There were numerous Beech trees on the property; those being of the variety that do not drop their leaves in the fall. The large mature Beech trees, with their smooth bark, seem to draw people to them to carve in their initials. First pic is one taken this day....the second pic is of a tree elsewhere covered with carving. I said, from a different outing...but an example of what is not uncommon to find on mature Beech trees. Do you suppose that Dean and Jackie are still together after all these years? It would be interesting to know.

Looking down a steep ravine. Notice the green patch of ferns. Those very hardy plants will stay green even with snow cover.

Typical ...what I call Shelf Mushroom..not sure of correct name. I have been told these are edible, but not very flavorful. I have never tried those so cannot verify that.

Here is a Blackberry leaf, in late season color. I find the leaves at this stage, after a freeze, and the chrlophyl is gone, make a very nice tea. I gather these, dry, crush, store in a tin tea can and use them all winter. On another outing yesterday, I was able to gather a nice supply of these.

And just a final bit of color...I believe this is a small Chokecherry sapling that still has leaves remaining.

Hope things are well with all who stop by...please stop again...and as always, I welcome any commentary or corrections to any misinformation I may have passed along.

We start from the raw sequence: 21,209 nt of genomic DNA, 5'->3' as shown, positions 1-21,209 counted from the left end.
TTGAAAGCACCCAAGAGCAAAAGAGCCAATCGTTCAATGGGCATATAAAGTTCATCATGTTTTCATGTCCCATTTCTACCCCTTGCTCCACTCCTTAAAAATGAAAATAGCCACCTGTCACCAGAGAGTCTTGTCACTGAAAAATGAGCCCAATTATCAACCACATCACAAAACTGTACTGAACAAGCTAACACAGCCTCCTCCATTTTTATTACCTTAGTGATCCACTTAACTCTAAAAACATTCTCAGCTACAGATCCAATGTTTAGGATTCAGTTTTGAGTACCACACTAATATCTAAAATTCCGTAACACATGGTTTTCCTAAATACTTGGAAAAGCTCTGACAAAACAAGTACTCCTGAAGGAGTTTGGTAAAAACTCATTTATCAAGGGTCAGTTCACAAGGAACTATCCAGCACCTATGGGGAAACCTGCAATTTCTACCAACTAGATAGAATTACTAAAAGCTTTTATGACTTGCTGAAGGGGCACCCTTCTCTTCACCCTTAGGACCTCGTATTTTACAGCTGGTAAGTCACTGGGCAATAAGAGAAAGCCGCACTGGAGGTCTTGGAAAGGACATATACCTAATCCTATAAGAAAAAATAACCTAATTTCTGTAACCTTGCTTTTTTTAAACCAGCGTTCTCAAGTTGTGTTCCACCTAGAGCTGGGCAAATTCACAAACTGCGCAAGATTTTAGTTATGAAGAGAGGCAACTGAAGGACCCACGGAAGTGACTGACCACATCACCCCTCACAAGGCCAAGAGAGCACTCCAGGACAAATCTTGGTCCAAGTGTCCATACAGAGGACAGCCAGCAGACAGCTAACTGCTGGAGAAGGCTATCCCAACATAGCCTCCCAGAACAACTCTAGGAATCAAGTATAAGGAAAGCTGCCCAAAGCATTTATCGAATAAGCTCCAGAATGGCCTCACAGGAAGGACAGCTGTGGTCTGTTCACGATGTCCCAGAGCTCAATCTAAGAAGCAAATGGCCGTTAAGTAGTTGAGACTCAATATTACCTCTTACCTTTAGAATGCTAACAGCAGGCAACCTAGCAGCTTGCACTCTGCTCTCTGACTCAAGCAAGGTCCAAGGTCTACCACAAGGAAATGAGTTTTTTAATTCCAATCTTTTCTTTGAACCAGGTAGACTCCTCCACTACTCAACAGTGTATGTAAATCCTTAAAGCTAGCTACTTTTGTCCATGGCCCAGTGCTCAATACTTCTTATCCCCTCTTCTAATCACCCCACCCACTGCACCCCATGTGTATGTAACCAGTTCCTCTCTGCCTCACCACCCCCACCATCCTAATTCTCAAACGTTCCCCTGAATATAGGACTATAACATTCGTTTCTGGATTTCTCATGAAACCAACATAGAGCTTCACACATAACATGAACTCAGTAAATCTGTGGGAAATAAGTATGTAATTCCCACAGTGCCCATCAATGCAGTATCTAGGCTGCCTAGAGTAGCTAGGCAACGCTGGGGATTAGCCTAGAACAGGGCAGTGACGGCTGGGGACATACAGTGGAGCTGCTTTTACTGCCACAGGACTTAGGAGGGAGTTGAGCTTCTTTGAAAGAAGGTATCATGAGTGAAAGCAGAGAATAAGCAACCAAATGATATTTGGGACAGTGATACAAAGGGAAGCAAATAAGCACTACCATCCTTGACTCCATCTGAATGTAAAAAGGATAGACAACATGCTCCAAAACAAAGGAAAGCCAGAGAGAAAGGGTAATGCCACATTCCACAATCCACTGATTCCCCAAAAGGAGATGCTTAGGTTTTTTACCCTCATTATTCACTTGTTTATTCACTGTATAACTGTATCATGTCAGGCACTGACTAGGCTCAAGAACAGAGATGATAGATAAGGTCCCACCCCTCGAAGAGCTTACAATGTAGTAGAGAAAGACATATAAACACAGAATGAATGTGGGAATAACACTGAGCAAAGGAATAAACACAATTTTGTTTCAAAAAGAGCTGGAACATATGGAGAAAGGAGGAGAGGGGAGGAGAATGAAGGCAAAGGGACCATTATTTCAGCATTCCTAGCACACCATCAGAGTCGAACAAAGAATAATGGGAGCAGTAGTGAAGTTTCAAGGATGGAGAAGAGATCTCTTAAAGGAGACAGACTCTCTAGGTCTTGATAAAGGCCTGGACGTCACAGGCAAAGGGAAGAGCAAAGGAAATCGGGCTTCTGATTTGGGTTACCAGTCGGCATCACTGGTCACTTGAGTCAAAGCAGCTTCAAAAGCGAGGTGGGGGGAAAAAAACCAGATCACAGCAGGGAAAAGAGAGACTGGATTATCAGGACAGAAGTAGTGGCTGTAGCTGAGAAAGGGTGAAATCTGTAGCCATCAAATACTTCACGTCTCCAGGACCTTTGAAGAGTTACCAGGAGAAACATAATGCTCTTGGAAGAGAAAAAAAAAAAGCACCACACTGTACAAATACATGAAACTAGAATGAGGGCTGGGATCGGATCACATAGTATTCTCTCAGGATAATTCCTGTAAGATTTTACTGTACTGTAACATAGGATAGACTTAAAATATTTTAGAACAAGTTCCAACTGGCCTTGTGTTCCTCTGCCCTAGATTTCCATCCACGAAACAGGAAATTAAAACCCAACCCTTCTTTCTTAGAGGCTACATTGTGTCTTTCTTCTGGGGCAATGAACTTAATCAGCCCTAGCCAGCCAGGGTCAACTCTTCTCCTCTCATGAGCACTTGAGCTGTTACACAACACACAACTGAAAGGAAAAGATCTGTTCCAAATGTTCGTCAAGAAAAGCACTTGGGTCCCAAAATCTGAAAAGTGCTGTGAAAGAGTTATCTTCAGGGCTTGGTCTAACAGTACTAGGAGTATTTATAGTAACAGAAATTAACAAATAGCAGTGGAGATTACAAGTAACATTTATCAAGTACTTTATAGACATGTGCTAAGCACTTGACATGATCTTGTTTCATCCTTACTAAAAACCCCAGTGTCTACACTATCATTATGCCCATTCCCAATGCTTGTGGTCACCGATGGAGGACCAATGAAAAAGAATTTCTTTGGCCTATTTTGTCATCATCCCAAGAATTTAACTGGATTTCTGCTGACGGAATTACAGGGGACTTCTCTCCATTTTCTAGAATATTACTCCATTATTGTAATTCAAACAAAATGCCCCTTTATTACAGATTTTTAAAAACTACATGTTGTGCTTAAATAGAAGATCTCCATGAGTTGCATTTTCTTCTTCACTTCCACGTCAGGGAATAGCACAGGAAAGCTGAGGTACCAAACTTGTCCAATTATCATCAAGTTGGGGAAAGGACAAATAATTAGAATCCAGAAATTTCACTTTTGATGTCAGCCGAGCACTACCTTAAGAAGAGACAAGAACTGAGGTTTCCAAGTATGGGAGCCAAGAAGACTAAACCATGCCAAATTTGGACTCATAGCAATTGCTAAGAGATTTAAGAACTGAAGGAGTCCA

Monday, November 12, 2012

Early November Fall Weekend

Weather today; began with rain mixed with snow...stayed in mid for this past weekend (just two days previous); above normal temps into low 70s, sunshine, and windy. I took full advantage of the nice weather to get out and roam about twice over the weekend...but most likey would have gotten out even if today's weather had been with us over the weekend. An advantage to less than desirable weather, is that you most often have any area you choose to yourself.

Most trees in my area have now lost their leaves; leaving the forest bare, but with a beauty of it's own and a clear view not available when leaves are present.

If you look closely, there are still a few plants sporting fall colors. These Gooseberry leaves caught my eye, with their soft colors.

Sycamore trees, with their white bark, and spreading limbs; provide a nice contrast in amoungst the other trees.

As usual, my pal Emma was along. She ranges all about the areas that we pass through, checking back occasionally to find me; and is quite adept at following my trail if I have moved on. She climbed up this tree leaning over the water, smelling whatever had been up the tree before we came along. Shortly after this picture, she climbed a bit higher...lost her footing..and fell to the ground. I was somewhat alarmed, but she continued on with no apparent harm.